Historic Austin building's future uncertain

Residents want the deteriorating Laramie State Bank to be redeveloped

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By XUEER ZHANG

AustinTalks

A court hearing in Cook County Circuit Court last week put the long vacant and deteriorating Laramie State Bank building under the spotlight – and its future still uncertain.

A city inspection done in late July following a 311 complaint determined the property was "insecure," with deterioration found both inside and outside the nearly century-old building. The two-floor building, located at 5200 W. Chicago Ave., was designated a Chicago landmark in 1995 due to its iconic Art Deco style.

"What we are trying to avoid is demolition," the city employee Glenn Angel told Judge Lisa A. Marino.

In attendance at last Wednesday's hearing were the building's owners, city officials, concerned residents and preservation advocacy groups – all there to hear about potential redevelopment of the site.

The Laramie State Bank has been boarded up due to multiple violations of the city's building code, including safety issues with its water system, elevators, doors and windows, as well as its outside walls (its historical terra cotta structure was found to be "loosened, cracked or broken"), according to the Chicago Department of Buildings.

The property is owned by longtime Austin residents John Young Sr. and Earline Ruffin, who obtained the building through an auction in 1994. It's been entrusted to Chicago Title Land Trust Company since 2002.

The court issued a preliminary order in July 2012 that the building shall not be leased, rented or occupied, Ruffin said in an interview after last week's hearing. The property was turned over to an Urban Partnership Bank receiver, who has failed to maintain it over the years, she said.

During the hearing, Ruffin told the judge they have talked with both the city and their attorney but haven't decided yet whether, and to whom, they should sell the building.

"We knew the condition when we had the conversation," Ruffin said, who arrived early at the hearing Wednesday afternoon with her husband Young and their youngest son, Dion.

"The damage is overwhelming," she said, adding her son has had to step in to help them decide what to do.

"We are in limbo about selling or keeping [the property]," Ruffin told the judge. "We don't know how to put this together."

Judge Marino told Young and Ruffin they could make a decision about the landmark property after further talks.

"We know you have rights and liability," the judge said. "But this is becoming more about liability."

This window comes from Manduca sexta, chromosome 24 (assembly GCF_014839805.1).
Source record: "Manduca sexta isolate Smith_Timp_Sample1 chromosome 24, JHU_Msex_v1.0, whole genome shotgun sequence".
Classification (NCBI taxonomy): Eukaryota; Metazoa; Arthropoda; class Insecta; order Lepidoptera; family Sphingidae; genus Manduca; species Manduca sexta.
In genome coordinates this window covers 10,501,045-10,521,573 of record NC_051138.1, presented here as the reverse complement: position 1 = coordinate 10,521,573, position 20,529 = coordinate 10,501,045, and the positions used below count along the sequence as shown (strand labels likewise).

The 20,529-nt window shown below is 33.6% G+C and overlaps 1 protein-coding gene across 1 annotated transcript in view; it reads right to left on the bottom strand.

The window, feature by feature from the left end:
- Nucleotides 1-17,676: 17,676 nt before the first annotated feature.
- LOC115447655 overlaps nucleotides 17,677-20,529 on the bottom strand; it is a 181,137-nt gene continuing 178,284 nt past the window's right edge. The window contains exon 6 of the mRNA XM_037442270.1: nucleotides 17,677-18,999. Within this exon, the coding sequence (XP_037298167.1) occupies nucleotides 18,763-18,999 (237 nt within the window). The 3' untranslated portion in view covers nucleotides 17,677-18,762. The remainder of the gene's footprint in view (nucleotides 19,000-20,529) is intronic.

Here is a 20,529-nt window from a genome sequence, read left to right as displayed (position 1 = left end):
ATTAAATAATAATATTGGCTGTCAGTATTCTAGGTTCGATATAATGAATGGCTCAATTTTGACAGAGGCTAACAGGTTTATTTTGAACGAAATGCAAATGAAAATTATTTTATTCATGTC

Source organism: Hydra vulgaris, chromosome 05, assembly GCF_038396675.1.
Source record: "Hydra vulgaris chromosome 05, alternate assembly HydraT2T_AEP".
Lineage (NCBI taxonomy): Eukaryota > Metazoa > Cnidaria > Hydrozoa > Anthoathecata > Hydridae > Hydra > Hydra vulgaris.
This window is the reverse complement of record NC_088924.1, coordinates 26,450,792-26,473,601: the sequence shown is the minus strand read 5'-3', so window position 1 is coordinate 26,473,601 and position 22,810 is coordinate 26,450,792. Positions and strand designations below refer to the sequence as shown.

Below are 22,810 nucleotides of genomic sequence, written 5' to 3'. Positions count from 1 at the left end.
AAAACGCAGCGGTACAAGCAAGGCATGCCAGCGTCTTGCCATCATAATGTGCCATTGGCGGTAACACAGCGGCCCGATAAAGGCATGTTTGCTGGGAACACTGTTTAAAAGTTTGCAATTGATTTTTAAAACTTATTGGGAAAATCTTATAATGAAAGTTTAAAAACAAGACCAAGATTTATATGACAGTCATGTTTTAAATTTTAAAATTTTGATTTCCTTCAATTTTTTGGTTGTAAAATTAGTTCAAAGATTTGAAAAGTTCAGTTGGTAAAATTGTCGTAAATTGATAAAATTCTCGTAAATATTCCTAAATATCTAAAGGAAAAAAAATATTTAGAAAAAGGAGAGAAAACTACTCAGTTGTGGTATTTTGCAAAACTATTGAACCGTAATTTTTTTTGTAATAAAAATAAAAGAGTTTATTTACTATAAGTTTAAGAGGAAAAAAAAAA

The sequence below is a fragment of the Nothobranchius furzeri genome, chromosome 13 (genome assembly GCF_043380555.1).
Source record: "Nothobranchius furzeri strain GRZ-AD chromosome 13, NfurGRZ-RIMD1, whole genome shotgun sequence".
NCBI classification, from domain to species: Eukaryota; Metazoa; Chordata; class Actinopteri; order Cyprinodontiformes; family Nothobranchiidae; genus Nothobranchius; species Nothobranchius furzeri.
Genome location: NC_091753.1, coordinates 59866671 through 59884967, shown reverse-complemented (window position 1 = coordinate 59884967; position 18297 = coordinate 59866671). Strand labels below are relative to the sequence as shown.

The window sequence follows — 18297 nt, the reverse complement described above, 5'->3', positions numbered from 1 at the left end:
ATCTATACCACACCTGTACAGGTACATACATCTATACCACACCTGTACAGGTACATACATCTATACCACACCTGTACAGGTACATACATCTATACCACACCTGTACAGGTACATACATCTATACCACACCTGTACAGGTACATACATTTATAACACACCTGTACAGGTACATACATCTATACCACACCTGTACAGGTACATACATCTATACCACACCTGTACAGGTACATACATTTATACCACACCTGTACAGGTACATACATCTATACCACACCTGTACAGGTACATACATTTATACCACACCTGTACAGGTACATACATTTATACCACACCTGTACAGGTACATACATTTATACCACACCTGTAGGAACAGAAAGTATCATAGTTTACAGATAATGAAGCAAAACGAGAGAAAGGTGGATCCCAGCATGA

They are willing to work with people who are interested in finding a solution, Ruffin told the judge and about a dozen others who gathered in the Downtown courtroom.

"It's going to be a long discussion," she said.

Specialists and activists from several preservation advocacy groups, including Landmarks Illinois, Preservation Chicago and Chicago Art Deco Society, were also at Wednesday's hearing.

"They are actively looking for somebody who's willing to acquire the property from the owners for redevelopment," the city's attorney told the judge.

The property also includes a parking lot, the attorney said, adding it would be easier if the developers could take both that and the bank building.

Ward Miller, executive director of Preservation Chicago, said his group is seeking the necessary resources for the building's repairs and renovation.

"We are aware that the building is a designated Chicago landmark," he told the judge, adding it's important to prevent its destruction.

Concerned Austin residents also turned out for the hearing in hopes of better understanding the situation and to see what they can do.

"The Laramie bank is the oldest Art Deco building in Austin," said longtime resident Dwayne Truss, who came to the hearing to show support for the building that he wants to be used for the community.

Longtime Austin resident James Bowers agreed.

"It's actually the finest terra cotta architecture in the world," said Bowers, a partner with the West Side travel agency Gone Again Travel & Tours.

Bowers said in an interview before the hearing that he wants the vacant building to be used as a museum where children can do art and music.

Vanessa Stokes, a project coordinator with Austin Coming Together, was also at the hearing to see how her organization can help.

Judge Marino ordered that the building continue to be kept vacant and secure until the next hearing, which is scheduled for 2 p.m. Nov. 29 in courtroom 1107 of the Richard J. Daley Center.

CONTACT: austintalks.org@gmail.com  

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